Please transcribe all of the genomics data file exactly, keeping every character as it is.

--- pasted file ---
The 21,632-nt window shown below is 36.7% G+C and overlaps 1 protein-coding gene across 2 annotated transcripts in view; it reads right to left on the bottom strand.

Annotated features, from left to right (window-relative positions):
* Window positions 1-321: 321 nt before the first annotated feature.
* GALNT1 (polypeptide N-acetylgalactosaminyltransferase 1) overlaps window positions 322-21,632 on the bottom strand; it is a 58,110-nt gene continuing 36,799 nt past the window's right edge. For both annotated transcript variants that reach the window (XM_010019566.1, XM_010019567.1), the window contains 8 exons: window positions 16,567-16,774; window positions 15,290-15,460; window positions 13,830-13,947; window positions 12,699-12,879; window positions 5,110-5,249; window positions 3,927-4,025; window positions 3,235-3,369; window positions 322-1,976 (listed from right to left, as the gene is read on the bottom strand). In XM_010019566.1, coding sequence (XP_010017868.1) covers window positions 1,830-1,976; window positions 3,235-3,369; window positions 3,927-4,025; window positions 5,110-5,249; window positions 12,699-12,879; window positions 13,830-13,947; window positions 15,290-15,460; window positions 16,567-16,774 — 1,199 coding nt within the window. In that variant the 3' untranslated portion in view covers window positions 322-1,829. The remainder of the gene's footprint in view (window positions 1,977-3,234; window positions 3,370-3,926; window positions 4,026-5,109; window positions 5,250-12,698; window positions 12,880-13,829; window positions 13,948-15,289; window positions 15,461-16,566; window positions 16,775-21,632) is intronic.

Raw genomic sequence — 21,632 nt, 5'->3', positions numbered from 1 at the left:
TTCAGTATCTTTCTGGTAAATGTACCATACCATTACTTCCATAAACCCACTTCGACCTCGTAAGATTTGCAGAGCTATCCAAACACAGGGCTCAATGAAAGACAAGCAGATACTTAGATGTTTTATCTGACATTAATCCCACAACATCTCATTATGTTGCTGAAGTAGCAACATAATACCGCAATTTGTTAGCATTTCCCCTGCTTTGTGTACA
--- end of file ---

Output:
The 21,632-nt window shown below is 36.7% G+C and overlaps 1 protein-coding gene across 2 annotated transcripts in view; it reads right to left on the bottom strand.

Annotated features, from left to right (window-relative positions):
* Window positions 1-321: 321 nt before the first annotated feature.
* GALNT1 (polypeptide N-acetylgalactosaminyltransferase 1) overlaps window positions 322-21,632 on the bottom strand; it is a 58,110-nt gene continuing 36,799 nt past the window's right edge. For both annotated transcript variants that reach the window (XM_010019566.1, XM_010019567.1), the window contains 8 exons: window positions 16,567-16,774; window positions 15,290-15,460; window positions 13,830-13,947; window positions 12,699-12,879; window positions 5,110-5,249; window positions 3,927-4,025; window positions 3,235-3,369; window positions 322-1,976 (listed from right to left, as the gene is read on the bottom strand). In XM_010019566.1, coding sequence (XP_010017868.1) covers window positions 1,830-1,976; window positions 3,235-3,369; window positions 3,927-4,025; window positions 5,110-5,249; window positions 12,699-12,879; window positions 13,830-13,947; window positions 15,290-15,460; window positions 16,567-16,774 — 1,199 coding nt within the window. In that variant the 3' untranslated portion in view covers window positions 322-1,829. The remainder of the gene's footprint in view (window positions 1,977-3,234; window positions 3,370-3,926; window positions 4,026-5,109; window positions 5,250-12,698; window positions 12,880-13,829; window positions 13,948-15,289; window positions 15,461-16,566; window positions 16,775-21,632) is intronic.

Raw genomic sequence — 21,632 nt, 5'->3', positions numbered from 1 at the left:
TTCAGTATCTTTCTGGTAAATGTACCATACCATTACTTCCATAAACCCACTTCGACCTCGTAAGATTTGCAGAGCTATCCAAACACAGGGCTCAATGAAAGACAAGCAGATACTTAGATGTTTTATCTGACATTAATCCCACAACATCTCATTATGTTGCTGAAGTAGCAACATAATACCGCAATTTGTTAGCATTTCCCCTGCTTTGTGTACA